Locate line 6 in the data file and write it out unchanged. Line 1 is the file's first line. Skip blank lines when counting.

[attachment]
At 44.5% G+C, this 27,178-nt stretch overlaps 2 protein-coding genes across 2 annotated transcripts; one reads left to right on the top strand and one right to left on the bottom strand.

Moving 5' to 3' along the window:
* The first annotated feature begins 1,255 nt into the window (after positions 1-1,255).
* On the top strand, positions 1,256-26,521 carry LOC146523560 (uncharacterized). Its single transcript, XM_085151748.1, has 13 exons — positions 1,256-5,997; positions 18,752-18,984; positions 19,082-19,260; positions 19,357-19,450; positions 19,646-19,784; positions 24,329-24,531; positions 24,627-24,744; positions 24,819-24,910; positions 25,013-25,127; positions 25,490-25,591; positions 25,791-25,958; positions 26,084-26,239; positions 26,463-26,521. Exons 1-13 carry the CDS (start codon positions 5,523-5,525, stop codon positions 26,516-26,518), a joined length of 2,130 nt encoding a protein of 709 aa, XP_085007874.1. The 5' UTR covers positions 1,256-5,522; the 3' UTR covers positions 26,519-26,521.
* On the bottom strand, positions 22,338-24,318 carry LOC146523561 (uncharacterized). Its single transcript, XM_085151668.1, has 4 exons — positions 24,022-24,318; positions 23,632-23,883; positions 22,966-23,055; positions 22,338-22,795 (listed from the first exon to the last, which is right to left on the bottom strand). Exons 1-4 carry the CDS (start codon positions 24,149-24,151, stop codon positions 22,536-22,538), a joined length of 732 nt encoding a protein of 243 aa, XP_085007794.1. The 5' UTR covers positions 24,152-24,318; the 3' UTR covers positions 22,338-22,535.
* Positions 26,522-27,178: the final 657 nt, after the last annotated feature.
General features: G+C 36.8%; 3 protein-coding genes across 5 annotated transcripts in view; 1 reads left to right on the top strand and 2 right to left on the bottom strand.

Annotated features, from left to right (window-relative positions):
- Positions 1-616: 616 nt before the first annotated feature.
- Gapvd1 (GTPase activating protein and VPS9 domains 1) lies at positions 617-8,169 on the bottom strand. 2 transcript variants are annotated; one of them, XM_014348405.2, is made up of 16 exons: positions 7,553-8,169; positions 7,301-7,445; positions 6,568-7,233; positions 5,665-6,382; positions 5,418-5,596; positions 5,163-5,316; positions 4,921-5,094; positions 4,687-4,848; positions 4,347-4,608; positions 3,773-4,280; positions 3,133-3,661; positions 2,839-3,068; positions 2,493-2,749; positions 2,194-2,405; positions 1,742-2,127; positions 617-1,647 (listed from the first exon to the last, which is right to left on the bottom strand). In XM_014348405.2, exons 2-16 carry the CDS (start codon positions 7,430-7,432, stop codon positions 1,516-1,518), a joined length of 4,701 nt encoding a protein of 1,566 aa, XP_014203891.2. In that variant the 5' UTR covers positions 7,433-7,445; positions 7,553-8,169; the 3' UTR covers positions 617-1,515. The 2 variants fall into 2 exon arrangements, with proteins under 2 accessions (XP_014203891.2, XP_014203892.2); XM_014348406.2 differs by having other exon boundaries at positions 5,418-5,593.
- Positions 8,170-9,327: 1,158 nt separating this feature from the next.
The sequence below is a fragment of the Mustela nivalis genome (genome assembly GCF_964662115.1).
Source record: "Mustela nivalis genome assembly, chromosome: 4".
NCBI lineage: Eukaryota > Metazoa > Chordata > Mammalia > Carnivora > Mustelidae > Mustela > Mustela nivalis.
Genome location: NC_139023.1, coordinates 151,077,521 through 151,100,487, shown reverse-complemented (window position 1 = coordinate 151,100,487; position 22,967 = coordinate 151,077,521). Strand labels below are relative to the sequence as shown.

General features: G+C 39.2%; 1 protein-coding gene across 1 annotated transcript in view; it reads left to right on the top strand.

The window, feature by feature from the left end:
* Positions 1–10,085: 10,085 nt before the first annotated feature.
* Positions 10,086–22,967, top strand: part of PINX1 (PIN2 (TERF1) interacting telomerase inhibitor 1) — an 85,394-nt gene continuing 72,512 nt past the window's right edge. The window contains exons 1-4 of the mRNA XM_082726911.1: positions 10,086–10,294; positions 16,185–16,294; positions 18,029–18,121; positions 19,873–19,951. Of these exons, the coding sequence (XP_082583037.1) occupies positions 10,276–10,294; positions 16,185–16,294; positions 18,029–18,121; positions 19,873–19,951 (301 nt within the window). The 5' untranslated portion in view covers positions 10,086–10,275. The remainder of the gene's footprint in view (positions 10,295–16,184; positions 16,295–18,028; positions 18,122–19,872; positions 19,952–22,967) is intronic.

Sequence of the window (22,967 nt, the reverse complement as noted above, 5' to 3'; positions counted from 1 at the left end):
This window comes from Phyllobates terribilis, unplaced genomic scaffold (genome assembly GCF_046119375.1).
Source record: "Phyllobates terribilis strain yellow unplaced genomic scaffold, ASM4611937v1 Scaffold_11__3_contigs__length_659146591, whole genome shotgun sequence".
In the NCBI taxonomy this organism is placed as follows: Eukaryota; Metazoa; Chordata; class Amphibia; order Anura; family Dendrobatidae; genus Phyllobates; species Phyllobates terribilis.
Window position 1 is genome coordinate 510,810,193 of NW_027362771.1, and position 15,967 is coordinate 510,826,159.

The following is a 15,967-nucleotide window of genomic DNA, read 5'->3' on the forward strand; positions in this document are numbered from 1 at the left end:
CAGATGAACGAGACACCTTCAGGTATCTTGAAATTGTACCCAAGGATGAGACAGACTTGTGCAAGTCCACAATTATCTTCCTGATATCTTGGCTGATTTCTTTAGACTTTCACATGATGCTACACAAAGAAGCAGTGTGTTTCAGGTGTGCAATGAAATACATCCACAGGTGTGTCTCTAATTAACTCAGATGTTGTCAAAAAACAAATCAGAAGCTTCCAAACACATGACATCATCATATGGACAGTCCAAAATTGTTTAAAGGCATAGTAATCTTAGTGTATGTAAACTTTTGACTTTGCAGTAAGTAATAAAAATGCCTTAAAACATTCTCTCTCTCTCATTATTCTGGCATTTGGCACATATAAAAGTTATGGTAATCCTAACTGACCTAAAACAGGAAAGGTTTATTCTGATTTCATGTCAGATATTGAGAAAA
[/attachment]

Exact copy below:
* Positions 26,522-27,178: the final 657 nt, after the last annotated feature.